Allah, Amps and Anarchy: On the road with the first-ever Muslim punk-rock tour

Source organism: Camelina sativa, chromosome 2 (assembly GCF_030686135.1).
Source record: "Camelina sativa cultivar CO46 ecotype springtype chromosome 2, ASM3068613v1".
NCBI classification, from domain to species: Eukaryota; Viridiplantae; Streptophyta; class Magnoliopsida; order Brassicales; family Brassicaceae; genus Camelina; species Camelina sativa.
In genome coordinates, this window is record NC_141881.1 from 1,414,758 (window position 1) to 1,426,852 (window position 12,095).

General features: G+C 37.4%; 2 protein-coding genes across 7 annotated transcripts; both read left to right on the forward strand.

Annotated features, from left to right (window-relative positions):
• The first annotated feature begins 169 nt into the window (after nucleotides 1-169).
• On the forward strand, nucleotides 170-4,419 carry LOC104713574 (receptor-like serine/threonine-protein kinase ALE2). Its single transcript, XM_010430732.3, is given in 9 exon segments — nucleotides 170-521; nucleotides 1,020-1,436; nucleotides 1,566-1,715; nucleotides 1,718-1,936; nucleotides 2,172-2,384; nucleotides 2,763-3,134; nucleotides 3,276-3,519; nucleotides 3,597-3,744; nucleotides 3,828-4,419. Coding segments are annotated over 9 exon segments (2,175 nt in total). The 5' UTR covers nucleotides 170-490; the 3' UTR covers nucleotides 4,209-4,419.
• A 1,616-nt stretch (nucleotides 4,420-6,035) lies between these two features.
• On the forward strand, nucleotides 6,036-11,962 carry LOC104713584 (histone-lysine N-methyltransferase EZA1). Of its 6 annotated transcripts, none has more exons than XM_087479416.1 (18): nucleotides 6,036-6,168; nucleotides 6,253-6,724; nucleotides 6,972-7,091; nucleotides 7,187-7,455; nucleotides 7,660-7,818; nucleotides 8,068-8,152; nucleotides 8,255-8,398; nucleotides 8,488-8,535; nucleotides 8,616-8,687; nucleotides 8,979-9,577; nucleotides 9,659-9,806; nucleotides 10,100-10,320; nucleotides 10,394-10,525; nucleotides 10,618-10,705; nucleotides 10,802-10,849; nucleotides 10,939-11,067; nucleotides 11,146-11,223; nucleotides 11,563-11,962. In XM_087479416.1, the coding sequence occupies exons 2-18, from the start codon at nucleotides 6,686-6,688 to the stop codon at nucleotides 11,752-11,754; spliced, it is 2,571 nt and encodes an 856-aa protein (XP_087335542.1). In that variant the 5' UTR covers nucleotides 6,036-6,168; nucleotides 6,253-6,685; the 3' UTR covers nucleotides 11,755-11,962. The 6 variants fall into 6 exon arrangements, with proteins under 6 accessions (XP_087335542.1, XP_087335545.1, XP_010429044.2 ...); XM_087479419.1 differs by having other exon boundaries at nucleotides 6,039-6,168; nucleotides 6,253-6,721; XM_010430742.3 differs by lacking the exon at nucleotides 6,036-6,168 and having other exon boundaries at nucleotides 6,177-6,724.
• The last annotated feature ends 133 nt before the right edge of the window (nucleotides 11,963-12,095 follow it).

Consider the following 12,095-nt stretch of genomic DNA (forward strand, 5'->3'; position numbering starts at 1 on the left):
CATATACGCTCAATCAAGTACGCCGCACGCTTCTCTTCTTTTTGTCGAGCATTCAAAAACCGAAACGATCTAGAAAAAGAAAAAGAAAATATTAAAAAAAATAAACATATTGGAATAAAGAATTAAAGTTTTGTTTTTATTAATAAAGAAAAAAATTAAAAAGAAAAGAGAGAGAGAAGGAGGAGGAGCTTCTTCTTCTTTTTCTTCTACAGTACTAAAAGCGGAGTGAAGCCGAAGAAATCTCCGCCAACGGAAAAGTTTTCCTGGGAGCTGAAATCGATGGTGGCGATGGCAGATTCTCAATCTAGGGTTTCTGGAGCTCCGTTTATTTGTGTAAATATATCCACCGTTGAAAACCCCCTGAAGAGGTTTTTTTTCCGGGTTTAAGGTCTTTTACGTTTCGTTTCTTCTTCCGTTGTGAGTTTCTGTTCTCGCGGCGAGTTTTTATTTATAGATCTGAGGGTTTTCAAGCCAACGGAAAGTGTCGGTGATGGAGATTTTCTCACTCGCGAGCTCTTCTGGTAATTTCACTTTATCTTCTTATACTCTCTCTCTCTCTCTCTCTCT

By Evan Serpick In late august, a creaking green school bus with red camels stenciled on its side rolled up to the Islamic Center of Greater Toledo in Ohio. Seventeen exhausted, beer-reeking punks, with mohawks and dyed hair, walked up to the mosque looking for a place to rest. “I was surprised — they totally let us hang out there,” says Kourosh Poursalehi, 19, frontman for San Antonio’s Vote Hezbollah. “They even wanted CDs and stuff.” Vote Hezbollah (the band’s name is intended as a joke) is one of five Muslim punk bands that recently wrapped up a ten-date tour that took them from Boston to Chicago during August and September. The bands, which hail from Chicago, San Antonio, Boston and Washington, D.C., share left-of-center politics and an antipathy toward the president. And all have used punk as a means to express the anger, confusion and pride in being young and Muslim in post-9/11 America.